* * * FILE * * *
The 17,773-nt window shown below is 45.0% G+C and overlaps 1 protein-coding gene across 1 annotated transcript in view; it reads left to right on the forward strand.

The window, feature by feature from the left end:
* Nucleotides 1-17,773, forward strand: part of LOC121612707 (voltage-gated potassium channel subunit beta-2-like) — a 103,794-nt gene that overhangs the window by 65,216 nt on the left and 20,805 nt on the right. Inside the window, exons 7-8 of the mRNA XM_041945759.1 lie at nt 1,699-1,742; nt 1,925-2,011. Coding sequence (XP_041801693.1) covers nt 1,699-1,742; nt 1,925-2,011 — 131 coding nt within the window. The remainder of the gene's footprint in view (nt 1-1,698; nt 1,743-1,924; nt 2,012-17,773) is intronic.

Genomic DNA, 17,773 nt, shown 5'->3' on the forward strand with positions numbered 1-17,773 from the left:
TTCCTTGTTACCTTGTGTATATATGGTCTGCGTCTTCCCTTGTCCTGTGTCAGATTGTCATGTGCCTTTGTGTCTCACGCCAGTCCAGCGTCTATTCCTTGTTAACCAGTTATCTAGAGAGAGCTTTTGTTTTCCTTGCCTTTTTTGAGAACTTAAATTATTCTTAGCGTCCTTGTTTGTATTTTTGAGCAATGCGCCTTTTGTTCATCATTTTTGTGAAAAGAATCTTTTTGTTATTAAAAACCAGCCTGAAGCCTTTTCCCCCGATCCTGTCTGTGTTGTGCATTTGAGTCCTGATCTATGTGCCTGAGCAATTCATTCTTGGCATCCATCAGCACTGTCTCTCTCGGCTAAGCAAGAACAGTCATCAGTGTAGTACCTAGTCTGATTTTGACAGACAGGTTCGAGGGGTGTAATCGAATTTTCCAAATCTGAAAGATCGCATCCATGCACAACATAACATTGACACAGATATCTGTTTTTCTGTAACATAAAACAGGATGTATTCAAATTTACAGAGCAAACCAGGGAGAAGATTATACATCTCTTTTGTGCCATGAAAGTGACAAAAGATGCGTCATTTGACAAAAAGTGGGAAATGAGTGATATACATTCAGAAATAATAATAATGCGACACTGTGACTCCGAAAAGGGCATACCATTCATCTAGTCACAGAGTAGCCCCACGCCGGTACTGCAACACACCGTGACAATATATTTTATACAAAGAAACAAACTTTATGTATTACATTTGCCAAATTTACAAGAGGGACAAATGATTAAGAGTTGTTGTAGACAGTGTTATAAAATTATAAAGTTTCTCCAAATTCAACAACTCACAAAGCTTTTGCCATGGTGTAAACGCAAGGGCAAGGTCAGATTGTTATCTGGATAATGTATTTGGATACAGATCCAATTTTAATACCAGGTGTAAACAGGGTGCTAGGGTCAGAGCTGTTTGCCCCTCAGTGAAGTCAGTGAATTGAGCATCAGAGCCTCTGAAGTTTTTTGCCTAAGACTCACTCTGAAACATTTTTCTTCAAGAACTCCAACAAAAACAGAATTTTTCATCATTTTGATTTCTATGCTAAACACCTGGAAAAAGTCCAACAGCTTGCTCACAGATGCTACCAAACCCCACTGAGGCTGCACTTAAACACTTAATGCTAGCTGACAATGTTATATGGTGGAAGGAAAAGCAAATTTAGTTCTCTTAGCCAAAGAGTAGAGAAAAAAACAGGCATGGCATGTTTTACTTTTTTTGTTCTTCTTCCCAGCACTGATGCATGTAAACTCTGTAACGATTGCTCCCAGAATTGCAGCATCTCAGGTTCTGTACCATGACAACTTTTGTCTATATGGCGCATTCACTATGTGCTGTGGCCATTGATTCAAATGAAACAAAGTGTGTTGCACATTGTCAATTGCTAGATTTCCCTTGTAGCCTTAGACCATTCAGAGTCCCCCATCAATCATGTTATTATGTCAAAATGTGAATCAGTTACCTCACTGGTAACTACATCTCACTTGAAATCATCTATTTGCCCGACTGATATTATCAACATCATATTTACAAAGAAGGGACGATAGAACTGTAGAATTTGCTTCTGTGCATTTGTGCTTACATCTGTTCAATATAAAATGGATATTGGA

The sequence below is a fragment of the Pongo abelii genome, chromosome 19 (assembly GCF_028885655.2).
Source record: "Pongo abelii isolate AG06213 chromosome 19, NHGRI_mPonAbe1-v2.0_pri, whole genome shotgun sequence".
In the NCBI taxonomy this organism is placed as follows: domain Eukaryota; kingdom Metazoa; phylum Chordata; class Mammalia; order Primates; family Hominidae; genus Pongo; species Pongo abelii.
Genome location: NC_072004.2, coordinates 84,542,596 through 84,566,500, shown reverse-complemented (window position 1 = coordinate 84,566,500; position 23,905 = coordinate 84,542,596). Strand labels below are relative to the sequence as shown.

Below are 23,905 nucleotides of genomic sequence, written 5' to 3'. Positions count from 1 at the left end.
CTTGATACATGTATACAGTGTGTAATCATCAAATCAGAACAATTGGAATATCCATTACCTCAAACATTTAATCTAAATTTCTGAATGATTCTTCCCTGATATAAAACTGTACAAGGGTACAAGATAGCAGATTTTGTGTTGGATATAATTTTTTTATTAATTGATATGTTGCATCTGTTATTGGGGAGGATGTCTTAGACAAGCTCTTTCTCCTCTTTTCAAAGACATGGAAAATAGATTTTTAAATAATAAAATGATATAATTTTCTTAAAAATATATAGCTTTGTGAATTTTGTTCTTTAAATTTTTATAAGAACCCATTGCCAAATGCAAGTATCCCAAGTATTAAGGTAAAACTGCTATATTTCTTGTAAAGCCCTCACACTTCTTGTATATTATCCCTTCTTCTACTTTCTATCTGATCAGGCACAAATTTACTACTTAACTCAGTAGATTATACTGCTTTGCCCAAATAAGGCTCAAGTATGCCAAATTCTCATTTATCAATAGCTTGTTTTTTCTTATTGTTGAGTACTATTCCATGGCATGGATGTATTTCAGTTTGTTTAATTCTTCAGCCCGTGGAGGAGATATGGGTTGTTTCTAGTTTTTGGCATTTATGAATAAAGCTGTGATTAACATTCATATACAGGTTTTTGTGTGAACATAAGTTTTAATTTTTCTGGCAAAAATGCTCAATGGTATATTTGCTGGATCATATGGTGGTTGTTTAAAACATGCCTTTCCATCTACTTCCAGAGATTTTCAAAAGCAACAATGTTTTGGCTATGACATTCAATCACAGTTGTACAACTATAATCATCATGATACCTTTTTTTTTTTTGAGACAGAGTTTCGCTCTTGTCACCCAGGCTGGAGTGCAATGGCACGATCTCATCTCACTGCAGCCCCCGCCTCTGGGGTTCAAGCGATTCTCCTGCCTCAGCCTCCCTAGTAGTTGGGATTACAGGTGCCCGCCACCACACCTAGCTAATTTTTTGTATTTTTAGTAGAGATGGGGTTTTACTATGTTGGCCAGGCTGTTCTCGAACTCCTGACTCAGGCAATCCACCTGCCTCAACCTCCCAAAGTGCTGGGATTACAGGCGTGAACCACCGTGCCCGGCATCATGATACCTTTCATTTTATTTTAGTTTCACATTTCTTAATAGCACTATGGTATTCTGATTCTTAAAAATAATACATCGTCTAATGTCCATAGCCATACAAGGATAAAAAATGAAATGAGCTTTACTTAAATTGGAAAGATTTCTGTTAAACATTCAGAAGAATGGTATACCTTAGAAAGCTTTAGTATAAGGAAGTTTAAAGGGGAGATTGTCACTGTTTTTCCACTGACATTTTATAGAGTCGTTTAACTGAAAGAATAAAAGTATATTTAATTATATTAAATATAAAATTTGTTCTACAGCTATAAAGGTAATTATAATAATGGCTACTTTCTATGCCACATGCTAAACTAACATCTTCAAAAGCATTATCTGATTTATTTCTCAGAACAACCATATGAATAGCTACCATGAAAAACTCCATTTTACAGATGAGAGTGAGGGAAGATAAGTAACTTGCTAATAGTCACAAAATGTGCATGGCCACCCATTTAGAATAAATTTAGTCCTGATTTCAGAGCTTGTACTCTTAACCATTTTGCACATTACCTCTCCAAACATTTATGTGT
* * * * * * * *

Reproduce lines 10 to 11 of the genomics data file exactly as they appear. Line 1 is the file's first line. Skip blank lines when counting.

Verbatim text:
Below are 23,905 nucleotides of genomic sequence, written 5' to 3'. Positions count from 1 at the left end.
CTTGATACATGTATACAGTGTGTAATCATCAAATCAGAACAATTGGAATATCCATTACCTCAAACATTTAATCTAAATTTCTGAATGATTCTTCCCTGATATAAAACTGTACAAGGGTACAAGATAGCAGATTTTGTGTTGGATATAATTTTTTTATTAATTGATATGTTGCATCTGTTATTGGGGAGGATGTCTTAGACAAGCTCTTTCTCCTCTTTTCAAAGACATGGAAAATAGATTTTTAAATAATAAAATGATATAATTTTCTTAAAAATATATAGCTTTGTGAATTTTGTTCTTTAAATTTTTATAAGAACCCATTGCCAAATGCAAGTATCCCAAGTATTAAGGTAAAACTGCTATATTTCTTGTAAAGCCCTCACACTTCTTGTATATTATCCCTTCTTCTACTTTCTATCTGATCAGGCACAAATTTACTACTTAACTCAGTAGATTATACTGCTTTGCCCAAATAAGGCTCAAGTATGCCAAATTCTCATTTATCAATAGCTTGTTTTTTCTTATTGTTGAGTACTATTCCATGGCATGGATGTATTTCAGTTTGTTTAATTCTTCAGCCCGTGGAGGAGATATGGGTTGTTTCTAGTTTTTGGCATTTATGAATAAAGCTGTGATTAACATTCATATACAGGTTTTTGTGTGAACATAAGTTTTAATTTTTCTGGCAAAAATGCTCAATGGTATATTTGCTGGATCATATGGTGGTTGTTTAAAACATGCCTTTCCATCTACTTCCAGAGATTTTCAAAAGCAACAATGTTTTGGCTATGACATTCAATCACAGTTGTACAACTATAATCATCATGATACCTTTTTTTTTTTTGAGACAGAGTTTCGCTCTTGTCACCCAGGCTGGAGTGCAATGGCACGATCTCATCTCACTGCAGCCCCCGCCTCTGGGGTTCAAGCGATTCTCCTGCCTCAGCCTCCCTAGTAGTTGGGATTACAGGTGCCCGCCACCACACCTAGCTAATTTTTTGTATTTTTAGTAGAGATGGGGTTTTACTATGTTGGCCAGGCTGTTCTCGAACTCCTGACTCAGGCAATCCACCTGCCTCAACCTCCCAAAGTGCTGGGATTACAGGCGTGAACCACCGTGCCCGGCATCATGATACCTTTCATTTTATTTTAGTTTCACATTTCTTAATAGCACTATGGTATTCTGATTCTTAAAAATAATACATCGTCTAATGTCCATAGCCATACAAGGATAAAAAATGAAATGAGCTTTACTTAAATTGGAAAGATTTCTGTTAAACATTCAGAAGAATGGTATACCTTAGAAAGCTTTAGTATAAGGAAGTTTAAAGGGGAGATTGTCACTGTTTTTCCACTGACATTTTATAGAGTCGTTTAACTGAAAGAATAAAAGTATATTTAATTATATTAAATATAAAATTTGTTCTACAGCTATAAAGGTAATTATAATAATGGCTACTTTCTATGCCACATGCTAAACTAACATCTTCAAAAGCATTATCTGATTTATTTCTCAGAACAACCATATGAATAGCTACCATGAAAAACTCCATTTTACAGATGAGAGTGAGGGAAGATAAGTAACTTGCTAATAGTCACAAAATGTGCATGGCCACCCATTTAGAATAAATTTAGTCCTGATTTCAGAGCTTGTACTCTTAACCATTTTGCACATTACCTCTCCAAACATTTATGTGT